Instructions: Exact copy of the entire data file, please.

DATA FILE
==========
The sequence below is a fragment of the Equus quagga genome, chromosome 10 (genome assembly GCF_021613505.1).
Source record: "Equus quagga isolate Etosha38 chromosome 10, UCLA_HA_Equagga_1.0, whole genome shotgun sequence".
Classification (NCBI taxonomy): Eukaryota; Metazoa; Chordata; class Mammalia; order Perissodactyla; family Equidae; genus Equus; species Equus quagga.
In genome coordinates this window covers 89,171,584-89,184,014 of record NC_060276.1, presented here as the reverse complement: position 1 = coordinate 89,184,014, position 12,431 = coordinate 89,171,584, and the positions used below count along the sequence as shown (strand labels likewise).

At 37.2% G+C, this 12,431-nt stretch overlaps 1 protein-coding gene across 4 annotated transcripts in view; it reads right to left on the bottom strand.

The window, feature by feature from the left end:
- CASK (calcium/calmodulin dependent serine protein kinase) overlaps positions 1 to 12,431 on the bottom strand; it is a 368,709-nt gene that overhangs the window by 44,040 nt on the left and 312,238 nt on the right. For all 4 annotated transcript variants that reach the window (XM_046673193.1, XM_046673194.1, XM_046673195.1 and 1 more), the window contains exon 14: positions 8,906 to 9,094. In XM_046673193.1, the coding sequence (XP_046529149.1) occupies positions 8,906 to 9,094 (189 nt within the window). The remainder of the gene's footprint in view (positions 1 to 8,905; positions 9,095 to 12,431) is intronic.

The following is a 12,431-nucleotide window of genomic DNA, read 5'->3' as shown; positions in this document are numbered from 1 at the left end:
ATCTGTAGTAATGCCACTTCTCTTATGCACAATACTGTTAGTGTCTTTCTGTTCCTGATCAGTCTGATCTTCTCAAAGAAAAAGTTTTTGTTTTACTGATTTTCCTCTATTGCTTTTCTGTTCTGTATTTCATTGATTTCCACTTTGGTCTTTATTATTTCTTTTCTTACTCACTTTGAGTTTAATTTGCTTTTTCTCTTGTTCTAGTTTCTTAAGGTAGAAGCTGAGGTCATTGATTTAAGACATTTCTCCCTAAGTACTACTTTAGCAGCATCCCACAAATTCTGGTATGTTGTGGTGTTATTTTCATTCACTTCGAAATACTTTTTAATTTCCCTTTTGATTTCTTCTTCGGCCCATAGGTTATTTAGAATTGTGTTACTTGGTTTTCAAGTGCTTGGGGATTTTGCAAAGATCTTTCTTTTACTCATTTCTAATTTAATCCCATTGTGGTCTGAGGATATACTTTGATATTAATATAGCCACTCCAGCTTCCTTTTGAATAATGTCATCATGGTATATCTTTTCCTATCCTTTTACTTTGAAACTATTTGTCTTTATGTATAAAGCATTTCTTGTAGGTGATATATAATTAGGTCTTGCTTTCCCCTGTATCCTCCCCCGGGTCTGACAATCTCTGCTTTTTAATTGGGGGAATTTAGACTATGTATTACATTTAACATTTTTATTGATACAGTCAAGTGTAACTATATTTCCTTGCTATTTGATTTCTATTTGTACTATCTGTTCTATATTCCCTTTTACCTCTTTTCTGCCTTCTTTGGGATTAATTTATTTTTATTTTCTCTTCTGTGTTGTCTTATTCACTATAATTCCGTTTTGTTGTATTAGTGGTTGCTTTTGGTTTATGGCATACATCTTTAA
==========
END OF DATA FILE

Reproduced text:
The sequence below is a fragment of the Equus quagga genome, chromosome 10 (genome assembly GCF_021613505.1).
Source record: "Equus quagga isolate Etosha38 chromosome 10, UCLA_HA_Equagga_1.0, whole genome shotgun sequence".
Classification (NCBI taxonomy): Eukaryota; Metazoa; Chordata; class Mammalia; order Perissodactyla; family Equidae; genus Equus; species Equus quagga.
In genome coordinates this window covers 89,171,584-89,184,014 of record NC_060276.1, presented here as the reverse complement: position 1 = coordinate 89,184,014, position 12,431 = coordinate 89,171,584, and the positions used below count along the sequence as shown (strand labels likewise).

At 37.2% G+C, this 12,431-nt stretch overlaps 1 protein-coding gene across 4 annotated transcripts in view; it reads right to left on the bottom strand.

The window, feature by feature from the left end:
- CASK (calcium/calmodulin dependent serine protein kinase) overlaps positions 1 to 12,431 on the bottom strand; it is a 368,709-nt gene that overhangs the window by 44,040 nt on the left and 312,238 nt on the right. For all 4 annotated transcript variants that reach the window (XM_046673193.1, XM_046673194.1, XM_046673195.1 and 1 more), the window contains exon 14: positions 8,906 to 9,094. In XM_046673193.1, the coding sequence (XP_046529149.1) occupies positions 8,906 to 9,094 (189 nt within the window). The remainder of the gene's footprint in view (positions 1 to 8,905; positions 9,095 to 12,431) is intronic.

The following is a 12,431-nucleotide window of genomic DNA, read 5'->3' as shown; positions in this document are numbered from 1 at the left end:
ATCTGTAGTAATGCCACTTCTCTTATGCACAATACTGTTAGTGTCTTTCTGTTCCTGATCAGTCTGATCTTCTCAAAGAAAAAGTTTTTGTTTTACTGATTTTCCTCTATTGCTTTTCTGTTCTGTATTTCATTGATTTCCACTTTGGTCTTTATTATTTCTTTTCTTACTCACTTTGAGTTTAATTTGCTTTTTCTCTTGTTCTAGTTTCTTAAGGTAGAAGCTGAGGTCATTGATTTAAGACATTTCTCCCTAAGTACTACTTTAGCAGCATCCCACAAATTCTGGTATGTTGTGGTGTTATTTTCATTCACTTCGAAATACTTTTTAATTTCCCTTTTGATTTCTTCTTCGGCCCATAGGTTATTTAGAATTGTGTTACTTGGTTTTCAAGTGCTTGGGGATTTTGCAAAGATCTTTCTTTTACTCATTTCTAATTTAATCCCATTGTGGTCTGAGGATATACTTTGATATTAATATAGCCACTCCAGCTTCCTTTTGAATAATGTCATCATGGTATATCTTTTCCTATCCTTTTACTTTGAAACTATTTGTCTTTATGTATAAAGCATTTCTTGTAGGTGATATATAATTAGGTCTTGCTTTCCCCTGTATCCTCCCCCGGGTCTGACAATCTCTGCTTTTTAATTGGGGGAATTTAGACTATGTATTACATTTAACATTTTTATTGATACAGTCAAGTGTAACTATATTTCCTTGCTATTTGATTTCTATTTGTACTATCTGTTCTATATTCCCTTTTACCTCTTTTCTGCCTTCTTTGGGATTAATTTATTTTTATTTTCTCTTCTGTGTTGTCTTATTCACTATAATTCCGTTTTGTTGTATTAGTGGTTGCTTTTGGTTTATGGCATACATCTTTAA